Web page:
Jesus Corona's performance in the Copa MX final reignited the debate about the Mexico national team goalkeeper position.
“The Machine”, as they are called in Mexico thanks to an impressive run in the 1970s that launched them into the national consciousness, have recouped a bit of swagger and put the other three big teams in the country on notice. It has also given others, however, the perfect opportunity to create unnecessary controversy and string together non-sequiturs, creating noise over an otherwise hearty celebration.
Cruz Azul goalkeeper Jesus Corona stopped a pair of clear chances in the Copa final, as well as denying former teammate Francisco Fonseca in the penalty shootout that decided the tournament champion. Over the course of Corona's impressive performance, a few TV commentators and Twitter aficionados decided that this would be the perfect time to relaunch Corona's bid to be Mexico's starting goalkeeper.
With Guillermo Ochoa raising eyebrows in France, Corona has to point to his previous résumé as reason enough to give him a fighting chance at the national team spot. Thanks to fantastic performances from the former Atlas and Tecos netminder, Mexico is exactly one Olympic gold medal richer at this point.
Not to mention, Corona did not give up a single goal in the previous round of World Cup qualifying and held Jamaica scoreless after the Reggae Boyz threatened to beat Mexico in the Estadio Azteca on Feb. 6. He is a fine player, who at 31, still has time to think about a move to Europe and challenge Ochoa for international dominance as well. He doesn't need to.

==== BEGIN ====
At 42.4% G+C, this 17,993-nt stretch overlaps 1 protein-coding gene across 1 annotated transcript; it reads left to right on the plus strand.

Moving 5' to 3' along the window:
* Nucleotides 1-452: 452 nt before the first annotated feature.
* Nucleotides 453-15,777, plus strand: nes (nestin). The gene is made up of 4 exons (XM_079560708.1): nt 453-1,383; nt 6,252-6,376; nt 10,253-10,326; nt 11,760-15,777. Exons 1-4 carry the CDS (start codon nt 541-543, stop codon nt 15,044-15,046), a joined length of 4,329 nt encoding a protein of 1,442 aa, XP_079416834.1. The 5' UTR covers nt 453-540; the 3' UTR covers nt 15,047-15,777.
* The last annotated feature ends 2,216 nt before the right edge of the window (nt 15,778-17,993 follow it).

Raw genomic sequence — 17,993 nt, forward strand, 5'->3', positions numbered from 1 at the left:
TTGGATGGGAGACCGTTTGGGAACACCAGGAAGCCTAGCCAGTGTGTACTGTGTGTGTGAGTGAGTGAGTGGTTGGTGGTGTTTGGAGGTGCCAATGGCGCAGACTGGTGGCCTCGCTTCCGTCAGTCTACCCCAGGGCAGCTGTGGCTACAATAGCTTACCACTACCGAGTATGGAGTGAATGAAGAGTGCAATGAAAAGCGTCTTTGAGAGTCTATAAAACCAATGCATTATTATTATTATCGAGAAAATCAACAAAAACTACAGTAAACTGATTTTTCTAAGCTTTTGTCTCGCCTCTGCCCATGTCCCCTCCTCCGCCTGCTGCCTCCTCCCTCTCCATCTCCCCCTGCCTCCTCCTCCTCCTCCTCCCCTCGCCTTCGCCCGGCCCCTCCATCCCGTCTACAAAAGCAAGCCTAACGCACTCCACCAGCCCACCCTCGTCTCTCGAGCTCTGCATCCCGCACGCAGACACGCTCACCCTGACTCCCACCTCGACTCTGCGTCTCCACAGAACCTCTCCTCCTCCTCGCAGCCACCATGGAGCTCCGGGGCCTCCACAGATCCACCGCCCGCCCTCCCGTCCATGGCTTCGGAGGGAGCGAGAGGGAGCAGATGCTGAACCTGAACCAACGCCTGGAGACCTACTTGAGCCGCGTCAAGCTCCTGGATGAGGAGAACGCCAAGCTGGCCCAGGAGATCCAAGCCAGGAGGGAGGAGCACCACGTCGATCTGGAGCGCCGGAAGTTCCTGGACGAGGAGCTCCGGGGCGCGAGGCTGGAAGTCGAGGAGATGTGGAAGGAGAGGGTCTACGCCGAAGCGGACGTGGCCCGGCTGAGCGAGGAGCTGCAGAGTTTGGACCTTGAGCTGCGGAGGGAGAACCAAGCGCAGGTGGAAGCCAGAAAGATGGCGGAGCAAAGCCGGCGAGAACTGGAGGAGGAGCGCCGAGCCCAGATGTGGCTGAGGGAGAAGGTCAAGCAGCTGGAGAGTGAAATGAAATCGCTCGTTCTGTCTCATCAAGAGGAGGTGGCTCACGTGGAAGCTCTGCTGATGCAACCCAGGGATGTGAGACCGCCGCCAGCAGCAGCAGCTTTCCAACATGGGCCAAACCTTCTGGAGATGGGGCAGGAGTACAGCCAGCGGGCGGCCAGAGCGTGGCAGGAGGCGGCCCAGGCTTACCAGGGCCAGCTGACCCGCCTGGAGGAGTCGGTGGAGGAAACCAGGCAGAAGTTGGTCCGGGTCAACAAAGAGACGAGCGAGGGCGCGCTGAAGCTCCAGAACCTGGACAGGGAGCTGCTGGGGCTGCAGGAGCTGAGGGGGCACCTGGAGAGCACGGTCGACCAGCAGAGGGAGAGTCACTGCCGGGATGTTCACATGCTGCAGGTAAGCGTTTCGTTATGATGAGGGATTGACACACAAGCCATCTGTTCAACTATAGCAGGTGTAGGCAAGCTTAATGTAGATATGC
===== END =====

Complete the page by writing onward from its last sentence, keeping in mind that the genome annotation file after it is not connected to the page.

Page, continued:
Mexico has never been better at the goalkeeper position. Regardless of who starts for El Tri in the upcoming World Cup qualifiers, ever-crucial thanks to El Tri's awful beginning to the Brazil 2014 campaign, the team will be safe from opposing offenders.
Though Ochoa gave up Mexico's only two goals in the Hex so far, little blame can be placed upon him. Francisco 'Maza' Rodriguez blatantly gave up the header leading to the first goal against Honduras on March 22 and promptly committed an iffy penalty minutes later to put Ochoa's back against the wall. The Ajaccio goalkeeper saved Jerry Bengtson's shot, but it unfortunately caromed back into the New England Revolution striker's way for the second goal.
At this point, Mexico's needs are quite clear. Whether it's Ochoa or Corona in the back, Jose Manuel de la Torre needs to figure out who's going to solve things up front for a team sorely lacking in chance-creation and finishing.
Jamaica outran Mexico in the first half of their game, forcing Chepo to reign in his defense and limit his offense. Honduras, aided by the heat and 'Maza' Rodriguez, cashed in on mistakes to rip away a draw. And the United States executed a beautifully-crafted defensive plan to make El Tri's chances few and far between en route to another 0-0 draw for the current Gold Cup champs.
No, the last thing millions of fans watching in Mexico, the United States and beyond need to hear about right now is whether Jesus Corona, Guillermo Ochoa, Alfredo Talavera or whomever will start in Mexico's goal come next June. It is a pointless discussion. When the time comes, and armchair analysts begin to spout theories and potential lineups, it will be the strikers and offensive midfielders who are up for debate, not the 'keepers.
In the meantime, let Corona as well as Cruz Azul fans bask in the glow of a championship that took four Mexican presidents, six Mexico City mayors and three Catholic Popes to come to fruition.
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